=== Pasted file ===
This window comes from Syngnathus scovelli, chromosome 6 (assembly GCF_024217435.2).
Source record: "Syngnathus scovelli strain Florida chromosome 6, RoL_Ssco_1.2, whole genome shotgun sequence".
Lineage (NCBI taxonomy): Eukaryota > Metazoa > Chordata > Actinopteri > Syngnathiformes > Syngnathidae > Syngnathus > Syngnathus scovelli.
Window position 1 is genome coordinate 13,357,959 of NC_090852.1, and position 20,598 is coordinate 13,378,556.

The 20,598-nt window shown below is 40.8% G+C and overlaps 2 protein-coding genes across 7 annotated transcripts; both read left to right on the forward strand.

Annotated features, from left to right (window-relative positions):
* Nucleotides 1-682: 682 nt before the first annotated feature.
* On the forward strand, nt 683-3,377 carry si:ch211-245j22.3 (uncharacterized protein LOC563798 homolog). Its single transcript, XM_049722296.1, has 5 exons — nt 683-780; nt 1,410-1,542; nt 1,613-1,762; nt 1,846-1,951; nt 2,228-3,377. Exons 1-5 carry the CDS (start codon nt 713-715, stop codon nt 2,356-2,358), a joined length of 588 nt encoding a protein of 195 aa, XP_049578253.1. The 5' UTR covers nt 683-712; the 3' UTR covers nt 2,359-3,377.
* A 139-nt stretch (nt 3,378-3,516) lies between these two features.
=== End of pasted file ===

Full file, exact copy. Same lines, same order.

This window comes from Syngnathus scovelli, chromosome 6 (assembly GCF_024217435.2).
Source record: "Syngnathus scovelli strain Florida chromosome 6, RoL_Ssco_1.2, whole genome shotgun sequence".
Lineage (NCBI taxonomy): Eukaryota > Metazoa > Chordata > Actinopteri > Syngnathiformes > Syngnathidae > Syngnathus > Syngnathus scovelli.
Window position 1 is genome coordinate 13,357,959 of NC_090852.1, and position 20,598 is coordinate 13,378,556.

The 20,598-nt window shown below is 40.8% G+C and overlaps 2 protein-coding genes across 7 annotated transcripts; both read left to right on the forward strand.

Annotated features, from left to right (window-relative positions):
* Nucleotides 1-682: 682 nt before the first annotated feature.
* On the forward strand, nt 683-3,377 carry si:ch211-245j22.3 (uncharacterized protein LOC563798 homolog). Its single transcript, XM_049722296.1, has 5 exons — nt 683-780; nt 1,410-1,542; nt 1,613-1,762; nt 1,846-1,951; nt 2,228-3,377. Exons 1-5 carry the CDS (start codon nt 713-715, stop codon nt 2,356-2,358), a joined length of 588 nt encoding a protein of 195 aa, XP_049578253.1. The 5' UTR covers nt 683-712; the 3' UTR covers nt 2,359-3,377.
* A 139-nt stretch (nt 3,378-3,516) lies between these two features.